Market Analyst, J.P. Morgan Funds
- Since late last year, investors have seen periods of strong outperformance by assets from the most impacted parts of Europe, leaving many observers wondering if Europe is turning a corner.
- Intervention by the ECB and the ability of those liquidity injections to stop the bleeding in the economy has helped.
- The reduction of austerity and drag coming from fiscal policy should be the key to faster economic growth
Economic growth bottoming
After the second recession in five years, the European economy is showing signs of life. Even though this recent economic downturn was a product of European-based sovereign debt issues, growth around the world along with a lack of excesses needing to be worked out, meant the recession was not nearly as deep as that seen during the global financial crisis.
- The shallow recession might not leave enough pent-up demand to produce a snap-back economic recovery, but the actions of the European Central Bank (ECB) have done enough to stop the bleeding and provide a platform for positive growth to find its footing.
- Furthermore, the ECB may be encouraged to do more to help stimulate the economy by the lack of inflation in the broad economy.
- Economic activity in peripheral countries remains most depressed, with elevated unemployment rates signaling both weakness and room for improvement.
Source: Guide to the Markets, page 48
- Growth seems to have bottomed and inflation remains well under control, leaving room for more monetary stimulus
- Elevated unemployment rates in the periphery leave plenty of room for improvement.
Less fiscal drag will boost growth
With the ECB able to stem the sovereign debt crisis with liquidity injections and stepping in as a lender of last resort, the real economy seems to have found its footing. However, over the course of the recession, fiscal policy remained highly restrictive, with governments demanding austerity instead of taking their traditional role of providing stimulus to jump-start the economy.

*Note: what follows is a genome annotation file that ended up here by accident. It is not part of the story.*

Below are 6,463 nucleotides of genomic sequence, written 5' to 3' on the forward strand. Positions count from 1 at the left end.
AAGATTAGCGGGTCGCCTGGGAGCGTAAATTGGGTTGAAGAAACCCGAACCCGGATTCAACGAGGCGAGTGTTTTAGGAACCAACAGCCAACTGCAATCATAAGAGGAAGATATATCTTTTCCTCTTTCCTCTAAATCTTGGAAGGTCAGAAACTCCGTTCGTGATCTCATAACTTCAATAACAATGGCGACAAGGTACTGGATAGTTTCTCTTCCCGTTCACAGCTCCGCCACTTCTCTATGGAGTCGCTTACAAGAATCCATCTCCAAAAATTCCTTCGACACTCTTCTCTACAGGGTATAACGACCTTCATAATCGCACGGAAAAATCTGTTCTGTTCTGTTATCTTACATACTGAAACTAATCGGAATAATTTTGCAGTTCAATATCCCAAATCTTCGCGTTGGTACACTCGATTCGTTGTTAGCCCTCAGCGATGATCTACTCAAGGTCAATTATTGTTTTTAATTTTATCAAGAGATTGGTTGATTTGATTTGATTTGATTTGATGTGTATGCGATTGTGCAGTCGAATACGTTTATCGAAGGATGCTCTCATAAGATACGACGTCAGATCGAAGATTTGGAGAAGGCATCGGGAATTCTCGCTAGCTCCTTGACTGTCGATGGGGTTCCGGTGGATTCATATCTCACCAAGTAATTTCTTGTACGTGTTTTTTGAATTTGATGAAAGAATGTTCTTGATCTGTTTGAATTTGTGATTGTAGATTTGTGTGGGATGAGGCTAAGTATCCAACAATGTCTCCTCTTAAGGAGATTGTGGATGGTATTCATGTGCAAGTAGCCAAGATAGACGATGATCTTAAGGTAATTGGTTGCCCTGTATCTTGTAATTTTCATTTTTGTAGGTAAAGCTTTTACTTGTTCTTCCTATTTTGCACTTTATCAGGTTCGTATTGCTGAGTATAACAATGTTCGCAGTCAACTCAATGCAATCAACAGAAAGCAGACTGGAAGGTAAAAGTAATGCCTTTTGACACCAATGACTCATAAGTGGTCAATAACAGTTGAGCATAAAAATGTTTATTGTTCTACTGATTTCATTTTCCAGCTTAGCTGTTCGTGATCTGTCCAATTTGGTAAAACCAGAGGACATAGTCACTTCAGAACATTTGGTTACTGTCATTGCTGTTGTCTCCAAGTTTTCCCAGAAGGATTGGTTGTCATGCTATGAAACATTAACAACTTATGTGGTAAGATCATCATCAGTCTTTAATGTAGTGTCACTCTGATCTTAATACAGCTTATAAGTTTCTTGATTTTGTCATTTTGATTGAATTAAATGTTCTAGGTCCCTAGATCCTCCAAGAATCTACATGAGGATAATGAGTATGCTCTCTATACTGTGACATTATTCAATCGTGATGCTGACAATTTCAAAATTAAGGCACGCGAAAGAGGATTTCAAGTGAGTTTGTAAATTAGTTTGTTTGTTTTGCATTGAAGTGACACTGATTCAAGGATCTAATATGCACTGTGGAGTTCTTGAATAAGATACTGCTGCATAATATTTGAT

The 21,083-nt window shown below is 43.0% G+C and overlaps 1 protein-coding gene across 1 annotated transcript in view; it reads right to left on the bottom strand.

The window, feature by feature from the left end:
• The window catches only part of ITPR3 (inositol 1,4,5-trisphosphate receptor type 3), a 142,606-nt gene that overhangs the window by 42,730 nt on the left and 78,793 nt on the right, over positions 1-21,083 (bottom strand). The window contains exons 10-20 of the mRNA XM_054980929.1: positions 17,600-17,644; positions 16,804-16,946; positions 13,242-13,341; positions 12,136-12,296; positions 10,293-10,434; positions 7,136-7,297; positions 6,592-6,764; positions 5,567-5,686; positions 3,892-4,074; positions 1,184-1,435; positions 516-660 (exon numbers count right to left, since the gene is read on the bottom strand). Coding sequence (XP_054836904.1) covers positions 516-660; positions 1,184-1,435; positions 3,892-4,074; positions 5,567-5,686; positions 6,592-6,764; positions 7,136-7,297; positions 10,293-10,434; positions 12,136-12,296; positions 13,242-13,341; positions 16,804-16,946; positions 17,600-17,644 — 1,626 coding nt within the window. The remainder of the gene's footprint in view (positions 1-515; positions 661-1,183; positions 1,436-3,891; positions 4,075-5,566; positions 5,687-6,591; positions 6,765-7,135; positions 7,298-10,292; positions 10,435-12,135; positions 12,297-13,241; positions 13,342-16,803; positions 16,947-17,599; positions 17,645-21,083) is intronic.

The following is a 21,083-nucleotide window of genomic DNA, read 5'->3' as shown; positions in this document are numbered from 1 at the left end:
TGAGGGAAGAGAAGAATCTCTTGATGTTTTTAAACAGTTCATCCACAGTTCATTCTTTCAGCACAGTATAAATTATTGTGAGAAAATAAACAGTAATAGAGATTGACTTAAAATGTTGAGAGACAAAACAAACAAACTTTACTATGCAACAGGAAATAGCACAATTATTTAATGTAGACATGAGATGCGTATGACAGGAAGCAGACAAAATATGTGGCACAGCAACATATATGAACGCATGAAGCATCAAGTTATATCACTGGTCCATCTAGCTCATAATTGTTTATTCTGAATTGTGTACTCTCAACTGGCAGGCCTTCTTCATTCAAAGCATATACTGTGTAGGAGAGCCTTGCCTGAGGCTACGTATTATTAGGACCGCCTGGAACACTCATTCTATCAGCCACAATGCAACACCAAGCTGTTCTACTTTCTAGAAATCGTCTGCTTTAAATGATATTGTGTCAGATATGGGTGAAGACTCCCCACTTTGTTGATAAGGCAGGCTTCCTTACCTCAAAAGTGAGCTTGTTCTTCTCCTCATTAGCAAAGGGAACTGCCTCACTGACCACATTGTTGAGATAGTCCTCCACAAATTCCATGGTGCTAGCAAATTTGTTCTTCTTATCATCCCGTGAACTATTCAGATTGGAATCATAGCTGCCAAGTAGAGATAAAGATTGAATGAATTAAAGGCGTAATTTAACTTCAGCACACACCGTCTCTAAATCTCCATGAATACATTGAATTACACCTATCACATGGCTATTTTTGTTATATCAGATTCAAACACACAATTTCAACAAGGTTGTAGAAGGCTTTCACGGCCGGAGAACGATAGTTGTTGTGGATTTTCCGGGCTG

- The cut to government spending pushed some of the hardest hit countries and economies further into recession over the last couple years.
- Less restrictive fiscal policy in the form of less austerity should help both the core and periphery move into positive growth territory.
- Because of intra-European trade, a recession in the periphery proved contagious and pulled the region into recession; however, a pick up in growth should have a similar effect with growth feeding on itself.
Source: Guide to the Markets, page 49
- As the purple bars on the chart above fall, the drag on the economy fades.
- The expectation for less fiscal drag should provide a needed boost for economic growth going forward.
- European assets have rallied over the last year, on the prospect of less downside risk for the economy.
- Both European fixed income and equities are attractively valued relative to many other global peers and should benefit from the economy going from
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Disclosure: I have no positions in any stocks mentioned, and no plans to initiate any positions within the next 72 hours.
Business relationship disclosure: This article was written by Brandon Odenath, Market Analyst, J.P. Morgan Funds, and submitted on his behalf via the J.P. Morgan Funds' Seeking Alpha profile.